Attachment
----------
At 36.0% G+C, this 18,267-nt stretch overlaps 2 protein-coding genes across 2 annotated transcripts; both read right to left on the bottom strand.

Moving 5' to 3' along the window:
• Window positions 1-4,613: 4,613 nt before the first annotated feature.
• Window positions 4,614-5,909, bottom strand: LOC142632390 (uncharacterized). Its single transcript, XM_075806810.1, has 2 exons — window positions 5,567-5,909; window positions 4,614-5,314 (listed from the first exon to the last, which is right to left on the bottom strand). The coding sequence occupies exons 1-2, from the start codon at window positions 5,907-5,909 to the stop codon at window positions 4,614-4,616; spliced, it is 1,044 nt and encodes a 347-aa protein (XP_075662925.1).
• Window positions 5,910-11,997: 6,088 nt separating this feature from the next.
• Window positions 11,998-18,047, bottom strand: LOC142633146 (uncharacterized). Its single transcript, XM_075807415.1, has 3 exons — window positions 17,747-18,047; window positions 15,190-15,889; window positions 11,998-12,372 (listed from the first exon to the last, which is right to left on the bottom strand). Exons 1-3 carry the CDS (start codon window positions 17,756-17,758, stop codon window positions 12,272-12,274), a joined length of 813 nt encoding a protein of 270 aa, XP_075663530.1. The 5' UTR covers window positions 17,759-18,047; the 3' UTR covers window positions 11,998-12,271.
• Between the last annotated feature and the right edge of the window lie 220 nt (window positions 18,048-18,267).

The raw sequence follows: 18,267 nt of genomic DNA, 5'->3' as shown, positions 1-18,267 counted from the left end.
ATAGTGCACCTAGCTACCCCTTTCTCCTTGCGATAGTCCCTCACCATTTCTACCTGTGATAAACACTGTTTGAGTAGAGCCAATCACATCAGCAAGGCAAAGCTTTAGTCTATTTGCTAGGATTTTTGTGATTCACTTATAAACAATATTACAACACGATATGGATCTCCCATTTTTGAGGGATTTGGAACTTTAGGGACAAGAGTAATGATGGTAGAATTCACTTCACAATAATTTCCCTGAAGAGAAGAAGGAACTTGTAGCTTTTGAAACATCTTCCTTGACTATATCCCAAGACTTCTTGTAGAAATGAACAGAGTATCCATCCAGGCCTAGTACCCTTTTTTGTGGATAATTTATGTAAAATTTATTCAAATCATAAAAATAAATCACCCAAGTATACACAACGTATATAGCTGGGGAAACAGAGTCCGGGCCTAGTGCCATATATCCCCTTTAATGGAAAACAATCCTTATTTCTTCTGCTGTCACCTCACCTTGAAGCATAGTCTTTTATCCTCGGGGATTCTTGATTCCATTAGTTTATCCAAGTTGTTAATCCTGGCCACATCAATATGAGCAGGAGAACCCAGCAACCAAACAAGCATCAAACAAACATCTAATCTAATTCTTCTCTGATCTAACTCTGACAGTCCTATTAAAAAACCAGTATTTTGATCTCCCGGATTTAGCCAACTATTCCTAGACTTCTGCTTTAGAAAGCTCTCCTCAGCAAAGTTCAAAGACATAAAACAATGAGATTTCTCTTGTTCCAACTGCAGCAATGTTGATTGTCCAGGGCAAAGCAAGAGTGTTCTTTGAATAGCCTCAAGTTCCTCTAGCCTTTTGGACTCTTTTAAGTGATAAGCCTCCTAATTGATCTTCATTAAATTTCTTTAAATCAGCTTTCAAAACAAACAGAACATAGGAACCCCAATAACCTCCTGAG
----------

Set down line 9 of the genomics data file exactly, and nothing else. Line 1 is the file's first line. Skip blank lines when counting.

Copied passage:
ATAGTGCACCTAGCTACCCCTTTCTCCTTGCGATAGTCCCTCACCATTTCTACCTGTGATAAACACTGTTTGAGTAGAGCCAATCACATCAGCAAGGCAAAGCTTTAGTCTATTTGCTAGGATTTTTGTGATTCACTTATAAACAATATTACAACACGATATGGATCTCCCATTTTTGAGGGATTTGGAACTTTAGGGACAAGAGTAATGATGGTAGAATTCACTTCACAATAATTTCCCTGAAGAGAAGAAGGAACTTGTAGCTTTTGAAACATCTTCCTTGACTATATCCCAAGACTTCTTGTAGAAATGAACAGAGTATCCATCCAGGCCTAGTACCCTTTTTTGTGGATAATTTATGTAAAATTTATTCAAATCATAAAAATAAATCACCCAAGTATACACAACGTATATAGCTGGGGAAACAGAGTCCGGGCCTAGTGCCATATATCCCCTTTAATGGAAAACAATCCTTATTTCTTCTGCTGTCACCTCACCTTGAAGCATAGTCTTTTATCCTCGGGGATTCTTGATTCCATTAGTTTATCCAAGTTGTTAATCCTGGCCACATCAATATGAGCAGGAGAACCCAGCAACCAAACAAGCATCAAACAAACATCTAATCTAATTCTTCTCTGATCTAACTCTGACAGTCCTATTAAAAAACCAGTATTTTGATCTCCCGGATTTAGCCAACTATTCCTAGACTTCTGCTTTAGAAAGCTCTCCTCAGCAAAGTTCAAAGACATAAAACAATGAGATTTCTCTTGTTCCAACTGCAGCAATGTTGATTGTCCAGGGCAAAGCAAGAGTGTTCTTTGAATAGCCTCAAGTTCCTCTAGCCTTTTGGACTCTTTTAAGTGATAAGCCTCCTAATTGATCTTCATTAAATTTCTTTAAATCAGCTTTCAAAACAAACAGAACATAGGAACCCCAATAACCTCCTGAG